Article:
Kolhatkar: Now House Republicans are able to counter, saying they’ve passed their own version of the Violence Against Women Act, which is, I understand mostly preserves the original act. They’re blaming the Senate Democrats for politicizing the issue in an election year and rallying around their version of the act as a counter to the argument that Republicans are waging a war on women.

Deer: Sure. They do have a version of a Violence Against Women Act and it does largely sustain the existing laws which is exactly what the problem is – the laws are not sufficient, especially in the cases of these oppressed communities. So while they are accused of politicizing the Violence Against Women Act, all the Democrats have done is to listen to the experts. The experts have said, these women are in danger and we have to do more. And so because they are socially conservative problem issues, immigration and LGBT in particular, I would counter it’s the Republicans that have politicized the Violence Against Women Act.

Kolhatkar: So at this point, how do you foresee this bill playing out? Is it going to fall prey to an election year politicking, or is it possible that the status quo will stay as it is until after the election and then the issue may come up and by the time we may see a different makeup of Congress?

Deer: I’m unfortunately cynical enough at this point that I don’t think we will see this resolved before the election. That’s very disappointing because it sets a whole new precedence with VAWA, a piece of legislation that has been a bipartisan project for eighteen years. Unfortunately the way things stand today, as I understand them, I don’t believe it will be resolved until after November.

Kolhatkar: What do you hope for people to do for those who want to see the Senate version, a more progressive version of the bill pass? Is there any hope? I mean certainly Democrats in the House don’t have the numbers. Is there a call for even people who have Republican representatives in the House to urge them to support the Senate version of the bill?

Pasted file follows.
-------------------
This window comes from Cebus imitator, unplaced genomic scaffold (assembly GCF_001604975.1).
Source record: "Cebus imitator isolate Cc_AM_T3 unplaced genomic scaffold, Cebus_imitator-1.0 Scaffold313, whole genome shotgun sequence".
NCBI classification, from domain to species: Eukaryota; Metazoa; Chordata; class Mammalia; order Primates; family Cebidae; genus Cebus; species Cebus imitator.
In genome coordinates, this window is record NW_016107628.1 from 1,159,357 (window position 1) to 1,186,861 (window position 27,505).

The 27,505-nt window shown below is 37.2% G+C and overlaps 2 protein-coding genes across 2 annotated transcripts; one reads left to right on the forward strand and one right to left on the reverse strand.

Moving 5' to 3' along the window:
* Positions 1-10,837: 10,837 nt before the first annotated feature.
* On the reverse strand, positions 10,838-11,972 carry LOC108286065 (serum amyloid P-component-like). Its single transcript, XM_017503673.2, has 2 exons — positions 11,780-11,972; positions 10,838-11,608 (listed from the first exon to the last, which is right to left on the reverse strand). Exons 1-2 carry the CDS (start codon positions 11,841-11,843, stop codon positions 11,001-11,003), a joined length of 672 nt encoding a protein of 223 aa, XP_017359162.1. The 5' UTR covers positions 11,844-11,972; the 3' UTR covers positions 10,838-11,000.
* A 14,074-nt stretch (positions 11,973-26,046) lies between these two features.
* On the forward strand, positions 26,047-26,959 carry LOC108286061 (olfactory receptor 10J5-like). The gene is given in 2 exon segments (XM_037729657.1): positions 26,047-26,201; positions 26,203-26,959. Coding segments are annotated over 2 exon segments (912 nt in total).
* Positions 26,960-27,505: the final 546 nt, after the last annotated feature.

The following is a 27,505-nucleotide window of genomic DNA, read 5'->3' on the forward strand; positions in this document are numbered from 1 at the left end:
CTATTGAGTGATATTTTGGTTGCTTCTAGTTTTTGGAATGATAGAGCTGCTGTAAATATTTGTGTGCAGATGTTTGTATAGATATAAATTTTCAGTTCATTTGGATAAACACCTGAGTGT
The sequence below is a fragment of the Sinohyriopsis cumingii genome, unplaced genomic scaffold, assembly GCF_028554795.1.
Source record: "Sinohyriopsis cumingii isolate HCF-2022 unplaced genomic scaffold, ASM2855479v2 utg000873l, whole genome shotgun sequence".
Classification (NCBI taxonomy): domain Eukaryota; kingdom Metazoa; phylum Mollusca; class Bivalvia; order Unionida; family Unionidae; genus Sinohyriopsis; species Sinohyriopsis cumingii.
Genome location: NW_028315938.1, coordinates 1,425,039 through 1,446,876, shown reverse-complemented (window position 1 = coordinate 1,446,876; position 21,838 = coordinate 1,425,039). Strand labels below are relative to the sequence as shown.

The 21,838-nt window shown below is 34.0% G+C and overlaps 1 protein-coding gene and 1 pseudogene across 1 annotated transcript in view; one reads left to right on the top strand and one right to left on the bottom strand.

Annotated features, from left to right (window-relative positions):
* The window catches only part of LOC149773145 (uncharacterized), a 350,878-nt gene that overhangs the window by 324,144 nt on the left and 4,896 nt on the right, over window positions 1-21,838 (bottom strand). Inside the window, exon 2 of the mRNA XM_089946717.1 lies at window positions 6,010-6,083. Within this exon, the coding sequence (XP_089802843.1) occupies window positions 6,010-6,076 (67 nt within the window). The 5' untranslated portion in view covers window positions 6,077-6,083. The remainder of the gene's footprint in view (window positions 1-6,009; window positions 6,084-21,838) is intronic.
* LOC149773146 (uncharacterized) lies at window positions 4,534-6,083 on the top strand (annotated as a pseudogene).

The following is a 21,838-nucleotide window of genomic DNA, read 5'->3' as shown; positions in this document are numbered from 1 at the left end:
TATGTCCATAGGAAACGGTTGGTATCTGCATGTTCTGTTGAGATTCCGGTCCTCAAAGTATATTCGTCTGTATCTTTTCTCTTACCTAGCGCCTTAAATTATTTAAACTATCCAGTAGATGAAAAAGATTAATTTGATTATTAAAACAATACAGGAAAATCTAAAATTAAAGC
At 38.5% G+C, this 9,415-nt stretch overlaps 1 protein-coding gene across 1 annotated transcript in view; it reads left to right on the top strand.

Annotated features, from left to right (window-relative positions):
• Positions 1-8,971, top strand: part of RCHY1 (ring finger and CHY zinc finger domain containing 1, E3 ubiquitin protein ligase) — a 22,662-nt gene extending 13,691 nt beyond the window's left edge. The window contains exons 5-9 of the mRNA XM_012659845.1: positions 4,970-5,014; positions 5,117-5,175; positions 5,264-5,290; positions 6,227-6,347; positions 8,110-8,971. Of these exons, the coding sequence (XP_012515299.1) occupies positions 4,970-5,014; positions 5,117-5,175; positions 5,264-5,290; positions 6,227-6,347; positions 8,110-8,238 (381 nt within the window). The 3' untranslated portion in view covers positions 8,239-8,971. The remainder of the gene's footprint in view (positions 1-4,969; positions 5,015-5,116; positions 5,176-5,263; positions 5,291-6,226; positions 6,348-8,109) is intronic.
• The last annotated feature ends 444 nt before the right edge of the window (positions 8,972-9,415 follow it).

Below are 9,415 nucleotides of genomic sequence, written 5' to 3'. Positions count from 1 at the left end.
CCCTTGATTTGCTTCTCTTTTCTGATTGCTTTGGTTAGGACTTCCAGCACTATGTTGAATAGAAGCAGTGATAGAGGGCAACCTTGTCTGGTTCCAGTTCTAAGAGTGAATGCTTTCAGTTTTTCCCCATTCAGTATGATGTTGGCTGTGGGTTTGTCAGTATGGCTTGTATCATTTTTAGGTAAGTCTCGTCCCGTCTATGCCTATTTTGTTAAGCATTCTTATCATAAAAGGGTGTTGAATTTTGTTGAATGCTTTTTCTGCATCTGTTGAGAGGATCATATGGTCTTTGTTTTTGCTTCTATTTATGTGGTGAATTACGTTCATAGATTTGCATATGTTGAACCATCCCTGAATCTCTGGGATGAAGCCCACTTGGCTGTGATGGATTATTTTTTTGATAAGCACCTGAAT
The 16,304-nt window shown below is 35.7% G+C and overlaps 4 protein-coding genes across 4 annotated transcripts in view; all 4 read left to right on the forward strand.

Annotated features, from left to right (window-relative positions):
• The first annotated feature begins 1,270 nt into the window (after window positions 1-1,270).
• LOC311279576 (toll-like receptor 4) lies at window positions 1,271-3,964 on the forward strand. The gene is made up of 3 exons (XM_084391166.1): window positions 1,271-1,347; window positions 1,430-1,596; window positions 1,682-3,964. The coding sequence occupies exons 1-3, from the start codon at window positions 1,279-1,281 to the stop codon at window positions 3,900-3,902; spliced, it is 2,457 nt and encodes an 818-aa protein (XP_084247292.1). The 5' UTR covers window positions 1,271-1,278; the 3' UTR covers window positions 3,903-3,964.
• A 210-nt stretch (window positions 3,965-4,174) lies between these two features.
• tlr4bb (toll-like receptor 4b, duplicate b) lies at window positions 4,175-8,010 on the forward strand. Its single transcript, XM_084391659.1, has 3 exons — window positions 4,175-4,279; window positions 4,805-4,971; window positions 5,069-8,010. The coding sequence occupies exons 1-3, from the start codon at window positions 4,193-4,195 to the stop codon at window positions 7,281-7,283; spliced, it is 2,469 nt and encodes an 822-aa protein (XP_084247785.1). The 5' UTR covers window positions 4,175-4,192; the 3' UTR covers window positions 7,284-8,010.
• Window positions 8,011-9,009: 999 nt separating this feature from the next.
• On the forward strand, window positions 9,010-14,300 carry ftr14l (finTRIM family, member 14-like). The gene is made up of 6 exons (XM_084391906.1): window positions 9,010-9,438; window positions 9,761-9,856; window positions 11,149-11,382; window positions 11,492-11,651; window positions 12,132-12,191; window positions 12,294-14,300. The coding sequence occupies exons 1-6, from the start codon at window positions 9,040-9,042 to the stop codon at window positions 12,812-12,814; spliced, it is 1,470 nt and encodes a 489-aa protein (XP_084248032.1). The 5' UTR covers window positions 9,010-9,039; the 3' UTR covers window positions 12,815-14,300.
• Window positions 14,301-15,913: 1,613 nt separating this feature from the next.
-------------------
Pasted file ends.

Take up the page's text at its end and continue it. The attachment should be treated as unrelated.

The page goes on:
Deer: I think that’s the best use of activists’ time at this point. I think a lot of it is education, I think there’s a certain segment of the right that will resist any bill that includes references to certain groups of people, but there are also very, very reasonable and moderate Republicans that may just not understand the extent of the problem and with some education and providing for instance, some of the statistics of the some of the data, maybe hopeful in terms of changing some of these votes. But again, I think, well I don’t want people to stop working on it, I do think that we will be see movement after the election.

Kolhatkar: Finally, going back to the issue of what Native American women are going through on the reservations, what are some efforts, some grassroots efforts that you might know off of women and their allies in addressing the epidemic and rape and violence against women on reservations?

Deer: Most tribal communities have very strong women in their communities that are doing this work intervening, whether they are being paid for it or not. But there are some tribal programs that have shelters, that are completely operated by Native women on that community’s land and those are the women that are truly the expert. The problem is that they know more about this issue than anyone else, but they are trying to keep their doors open 24 hours a day. So if we can provide more resources for those women out on the reservation, so that they can hire more staff, so that they can provide more services, then we’ll be to raise, amplify the volume of their stories so that we get the best information in order to put solutions together.

Kolhatkar: Well Sarah, I want to thank you very much for joining us today. Is there a website you’d like to recommend or any online resources about the issue the Violence Against Women Act?

Deer: I think the biggest presence in Washington is the most important right now for Native women and the Violence Against Women Act is the National Congress of the American Indians. Their website is:, National Congress of American Indians.

They have a task force specifically looking at VAWA. They have talking points, information, research on their website that can help explain the need for these provisions and Senate versions.

Special thanks to Brian Lee for transcribing this interview.

16 responses so far

16 Responses to “Violence Against Women Act stalled by Congressional Bickering”